Density estimates made with 100000 samples from a standard Gaussian. For the red lines, the mean and variance (μ and σ) were added after applying the sinh-arcsinh transformation to the samples. Thus, the red lines represent a SHASHo distribution. For the blue lines, the mean and variance were added to the Gaussian samples before applying the sinh-arcsinh transformation. The broken lines represent the result on exactly the same data, but with a slightly larger μ. The difference between the two red lines is limited to a shift to the right, just like one would expect when increasing μ. The difference between the blue lines is more than just a shift to the right, the broken blue line has a larger mode, and the general shape of the line has also changed slightly. Table 4 further illustrates this. W-BLR uses the transformation used here to create the blue line, and hence the shape of the distribution can be controlled indirectly by Φ (the design matrix, containing a basis expansion of covariates, along with the one-hot encoded batch labels in the case of W-BLR) through μ and σ, causing it to fit better to some datasets.

Fig. 8.

Density estimates made with 100000 samples from a standard Gaussian. For the red lines, the mean and variance (μ and σ) were added after applying the sinh-arcsinh transformation to the samples. Thus, the red lines represent a SHASHo distribution. For the blue lines, the mean and variance were added to the Gaussian samples before applying the sinh-arcsinh transformation. The broken lines represent the result on exactly the same data, but with a slightly larger μ. The difference between the two red lines is limited to a shift to the right, just like one would expect when increasing μ. The difference between the blue lines is more than just a shift to the right, the broken blue line has a larger mode, and the general shape of the line has also changed slightly. Table 4 further illustrates this. W-BLR uses the transformation used here to create the blue line, and hence the shape of the distribution can be controlled indirectly by Φ (the design matrix, containing a basis expansion of covariates, along with the one-hot encoded batch labels in the case of W-BLR) through μ and σ, causing it to fit better to some datasets.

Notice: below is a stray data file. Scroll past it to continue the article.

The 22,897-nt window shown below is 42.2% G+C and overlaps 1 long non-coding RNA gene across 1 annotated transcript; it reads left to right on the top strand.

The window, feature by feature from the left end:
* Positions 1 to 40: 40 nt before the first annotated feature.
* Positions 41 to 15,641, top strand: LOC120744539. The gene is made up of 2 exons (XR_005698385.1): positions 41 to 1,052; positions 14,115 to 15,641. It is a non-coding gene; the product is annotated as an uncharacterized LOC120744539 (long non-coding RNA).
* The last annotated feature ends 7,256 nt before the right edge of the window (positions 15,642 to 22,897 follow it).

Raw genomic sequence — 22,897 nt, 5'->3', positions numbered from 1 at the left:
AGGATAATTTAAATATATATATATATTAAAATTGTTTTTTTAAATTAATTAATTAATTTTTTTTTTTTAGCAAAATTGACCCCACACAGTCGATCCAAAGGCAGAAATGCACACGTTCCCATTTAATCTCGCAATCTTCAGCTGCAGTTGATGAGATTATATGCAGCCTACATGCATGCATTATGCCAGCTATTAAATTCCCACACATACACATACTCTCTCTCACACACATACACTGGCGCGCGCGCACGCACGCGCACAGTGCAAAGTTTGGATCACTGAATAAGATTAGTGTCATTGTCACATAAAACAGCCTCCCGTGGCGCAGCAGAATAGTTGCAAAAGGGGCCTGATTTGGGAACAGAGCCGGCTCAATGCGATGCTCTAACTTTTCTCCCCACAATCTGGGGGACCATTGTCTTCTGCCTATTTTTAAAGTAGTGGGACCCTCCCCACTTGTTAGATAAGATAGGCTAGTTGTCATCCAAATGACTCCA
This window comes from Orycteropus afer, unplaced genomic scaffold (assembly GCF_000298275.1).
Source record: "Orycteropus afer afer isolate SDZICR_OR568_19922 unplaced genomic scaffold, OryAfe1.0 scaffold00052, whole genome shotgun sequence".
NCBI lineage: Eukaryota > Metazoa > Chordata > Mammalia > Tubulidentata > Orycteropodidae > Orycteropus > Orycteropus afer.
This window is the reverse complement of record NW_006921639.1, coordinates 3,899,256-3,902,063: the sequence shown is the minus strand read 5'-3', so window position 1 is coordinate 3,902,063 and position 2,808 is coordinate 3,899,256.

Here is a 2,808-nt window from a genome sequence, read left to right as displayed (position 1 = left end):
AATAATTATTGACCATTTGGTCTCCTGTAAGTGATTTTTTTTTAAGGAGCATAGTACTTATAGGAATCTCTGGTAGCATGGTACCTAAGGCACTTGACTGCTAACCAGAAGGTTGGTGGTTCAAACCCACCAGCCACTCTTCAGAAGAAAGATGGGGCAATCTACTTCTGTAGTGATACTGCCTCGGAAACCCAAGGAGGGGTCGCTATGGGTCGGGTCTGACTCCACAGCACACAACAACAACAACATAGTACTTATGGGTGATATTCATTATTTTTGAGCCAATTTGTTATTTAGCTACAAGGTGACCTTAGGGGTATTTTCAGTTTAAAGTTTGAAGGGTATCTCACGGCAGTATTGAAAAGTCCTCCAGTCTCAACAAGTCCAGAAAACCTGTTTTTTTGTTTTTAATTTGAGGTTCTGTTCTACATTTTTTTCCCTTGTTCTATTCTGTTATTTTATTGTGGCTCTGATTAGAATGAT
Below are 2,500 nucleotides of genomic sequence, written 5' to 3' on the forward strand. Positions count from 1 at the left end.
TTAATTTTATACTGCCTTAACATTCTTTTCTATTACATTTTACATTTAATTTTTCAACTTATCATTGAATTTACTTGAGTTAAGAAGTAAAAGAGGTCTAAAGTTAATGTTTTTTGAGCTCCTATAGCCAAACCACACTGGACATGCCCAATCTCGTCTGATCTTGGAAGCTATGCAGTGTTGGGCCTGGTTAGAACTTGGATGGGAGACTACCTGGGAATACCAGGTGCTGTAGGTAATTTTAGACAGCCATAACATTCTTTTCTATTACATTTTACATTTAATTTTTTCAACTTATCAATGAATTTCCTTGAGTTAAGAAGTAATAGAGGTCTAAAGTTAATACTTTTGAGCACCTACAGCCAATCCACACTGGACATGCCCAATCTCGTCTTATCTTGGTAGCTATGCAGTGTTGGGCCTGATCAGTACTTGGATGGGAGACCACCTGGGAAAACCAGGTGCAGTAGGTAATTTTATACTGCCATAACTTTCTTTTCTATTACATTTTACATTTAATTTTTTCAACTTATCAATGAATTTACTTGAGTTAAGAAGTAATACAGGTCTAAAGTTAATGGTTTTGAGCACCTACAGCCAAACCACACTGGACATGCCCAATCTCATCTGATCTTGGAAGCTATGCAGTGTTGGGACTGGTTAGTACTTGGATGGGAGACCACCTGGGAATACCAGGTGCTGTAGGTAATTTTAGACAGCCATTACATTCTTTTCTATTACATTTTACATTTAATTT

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Fig. 9.